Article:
Monday, November 30, 2009

"Why feedback can be just so much noise"

My friend Julianne also recommends this article by Tim Harford suggesting that feedback is not as great as many naive people assume. In theory we should be monitoring and evaluating our programs and projects, adjusting them to improve performance in accord with user feedback. In practice, M&E is often confusing and even misleading, in part because the questions asked of users are often based on poorly understood models of reality or because the questions are badly designed to measure what they are intended to reveal.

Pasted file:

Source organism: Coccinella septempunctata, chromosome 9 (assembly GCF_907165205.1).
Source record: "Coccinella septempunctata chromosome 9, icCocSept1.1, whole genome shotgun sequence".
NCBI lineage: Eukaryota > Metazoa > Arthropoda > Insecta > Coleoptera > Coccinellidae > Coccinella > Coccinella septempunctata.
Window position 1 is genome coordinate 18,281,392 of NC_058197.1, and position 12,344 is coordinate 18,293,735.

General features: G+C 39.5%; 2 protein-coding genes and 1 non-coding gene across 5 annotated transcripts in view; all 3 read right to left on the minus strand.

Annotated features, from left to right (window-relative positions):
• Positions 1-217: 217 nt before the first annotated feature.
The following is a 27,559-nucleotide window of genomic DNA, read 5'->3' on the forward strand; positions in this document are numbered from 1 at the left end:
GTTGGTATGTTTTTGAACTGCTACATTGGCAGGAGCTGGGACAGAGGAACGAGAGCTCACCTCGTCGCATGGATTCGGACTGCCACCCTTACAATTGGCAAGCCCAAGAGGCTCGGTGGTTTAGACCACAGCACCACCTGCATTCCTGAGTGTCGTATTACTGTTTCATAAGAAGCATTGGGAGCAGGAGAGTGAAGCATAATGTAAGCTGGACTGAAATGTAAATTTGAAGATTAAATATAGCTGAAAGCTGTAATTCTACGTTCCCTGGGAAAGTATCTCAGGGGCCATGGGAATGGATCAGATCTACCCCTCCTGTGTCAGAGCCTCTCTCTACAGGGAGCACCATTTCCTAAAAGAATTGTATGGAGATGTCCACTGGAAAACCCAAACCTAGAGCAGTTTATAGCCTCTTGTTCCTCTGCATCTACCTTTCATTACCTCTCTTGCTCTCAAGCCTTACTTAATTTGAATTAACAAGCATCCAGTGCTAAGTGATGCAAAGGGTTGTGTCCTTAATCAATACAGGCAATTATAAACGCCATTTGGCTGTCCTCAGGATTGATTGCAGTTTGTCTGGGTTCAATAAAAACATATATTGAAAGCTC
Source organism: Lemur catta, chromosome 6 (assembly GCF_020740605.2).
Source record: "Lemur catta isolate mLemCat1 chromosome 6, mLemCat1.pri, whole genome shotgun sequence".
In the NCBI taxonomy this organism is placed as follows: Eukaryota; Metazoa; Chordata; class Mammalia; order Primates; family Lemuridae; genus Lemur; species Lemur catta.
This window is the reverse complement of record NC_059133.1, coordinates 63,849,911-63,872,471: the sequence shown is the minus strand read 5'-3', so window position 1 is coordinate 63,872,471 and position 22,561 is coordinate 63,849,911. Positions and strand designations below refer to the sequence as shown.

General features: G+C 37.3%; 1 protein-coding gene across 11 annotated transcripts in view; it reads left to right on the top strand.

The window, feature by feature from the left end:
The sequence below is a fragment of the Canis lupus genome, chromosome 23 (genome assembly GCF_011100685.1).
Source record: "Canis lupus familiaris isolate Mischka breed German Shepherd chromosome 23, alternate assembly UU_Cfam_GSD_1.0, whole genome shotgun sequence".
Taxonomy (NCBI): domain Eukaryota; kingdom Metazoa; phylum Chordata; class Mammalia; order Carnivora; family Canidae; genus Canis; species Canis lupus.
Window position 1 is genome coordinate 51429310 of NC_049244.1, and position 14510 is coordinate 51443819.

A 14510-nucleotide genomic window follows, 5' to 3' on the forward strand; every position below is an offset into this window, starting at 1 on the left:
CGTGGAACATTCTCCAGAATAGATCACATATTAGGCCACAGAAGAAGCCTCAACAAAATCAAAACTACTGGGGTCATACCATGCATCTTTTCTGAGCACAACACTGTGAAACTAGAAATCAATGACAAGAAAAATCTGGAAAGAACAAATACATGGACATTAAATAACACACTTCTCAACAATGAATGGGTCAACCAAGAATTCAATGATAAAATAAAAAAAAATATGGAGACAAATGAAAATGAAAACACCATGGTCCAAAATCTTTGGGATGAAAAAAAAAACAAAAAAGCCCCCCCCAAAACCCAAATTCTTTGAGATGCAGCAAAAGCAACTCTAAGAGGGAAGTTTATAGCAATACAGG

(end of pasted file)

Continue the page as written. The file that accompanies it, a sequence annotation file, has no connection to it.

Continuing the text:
The article draws on Streetlights and Shadows: Searching for the Keys to Adaptive Decision Making by Gary Klein. I haven't read the book, but the reviews look good! I quote from a review of the book:
Klein offers more realistic ideas about how to make decisions in real-life settings. He provides many examples—ranging from airline pilots and weather forecasters to sports announcers and Captain Jack Aubrey in Patrick O'Brian's Master and Commander novels—to make his point. All these decision makers saw things that others didn't. They used their expertise to pick up cues and to discern patterns and trends. We can make better decisions, Klein tells us, if we are prepared for complexity and ambiguity and if we will stop expecting the data to tell us everything.
In researching this posting, I came across this great site from the Air War College on thinking and decision making, full of links to practical guides.

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